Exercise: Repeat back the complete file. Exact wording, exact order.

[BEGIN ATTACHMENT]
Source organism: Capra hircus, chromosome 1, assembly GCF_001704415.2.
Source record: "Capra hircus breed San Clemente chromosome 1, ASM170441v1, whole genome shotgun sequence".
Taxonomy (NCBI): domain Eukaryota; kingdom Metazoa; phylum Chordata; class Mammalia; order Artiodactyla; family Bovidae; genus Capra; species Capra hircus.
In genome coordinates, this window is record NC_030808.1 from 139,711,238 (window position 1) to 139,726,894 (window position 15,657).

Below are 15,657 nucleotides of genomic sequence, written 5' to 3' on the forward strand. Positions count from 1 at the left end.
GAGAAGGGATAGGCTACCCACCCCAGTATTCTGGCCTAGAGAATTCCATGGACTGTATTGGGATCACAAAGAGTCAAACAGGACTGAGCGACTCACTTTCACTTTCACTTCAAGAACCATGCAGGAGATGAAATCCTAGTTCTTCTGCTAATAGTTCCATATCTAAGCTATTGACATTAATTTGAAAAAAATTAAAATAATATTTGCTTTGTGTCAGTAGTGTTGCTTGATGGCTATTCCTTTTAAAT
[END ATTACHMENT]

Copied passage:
Source organism: Capra hircus, chromosome 1, assembly GCF_001704415.2.
Source record: "Capra hircus breed San Clemente chromosome 1, ASM170441v1, whole genome shotgun sequence".
Taxonomy (NCBI): domain Eukaryota; kingdom Metazoa; phylum Chordata; class Mammalia; order Artiodactyla; family Bovidae; genus Capra; species Capra hircus.
In genome coordinates, this window is record NC_030808.1 from 139,711,238 (window position 1) to 139,726,894 (window position 15,657).

Below are 15,657 nucleotides of genomic sequence, written 5' to 3' on the forward strand. Positions count from 1 at the left end.
GAGAAGGGATAGGCTACCCACCCCAGTATTCTGGCCTAGAGAATTCCATGGACTGTATTGGGATCACAAAGAGTCAAACAGGACTGAGCGACTCACTTTCACTTTCACTTCAAGAACCATGCAGGAGATGAAATCCTAGTTCTTCTGCTAATAGTTCCATATCTAAGCTATTGACATTAATTTGAAAAAAATTAAAATAATATTTGCTTTGTGTCAGTAGTGTTGCTTGATGGCTATTCCTTTTAAAT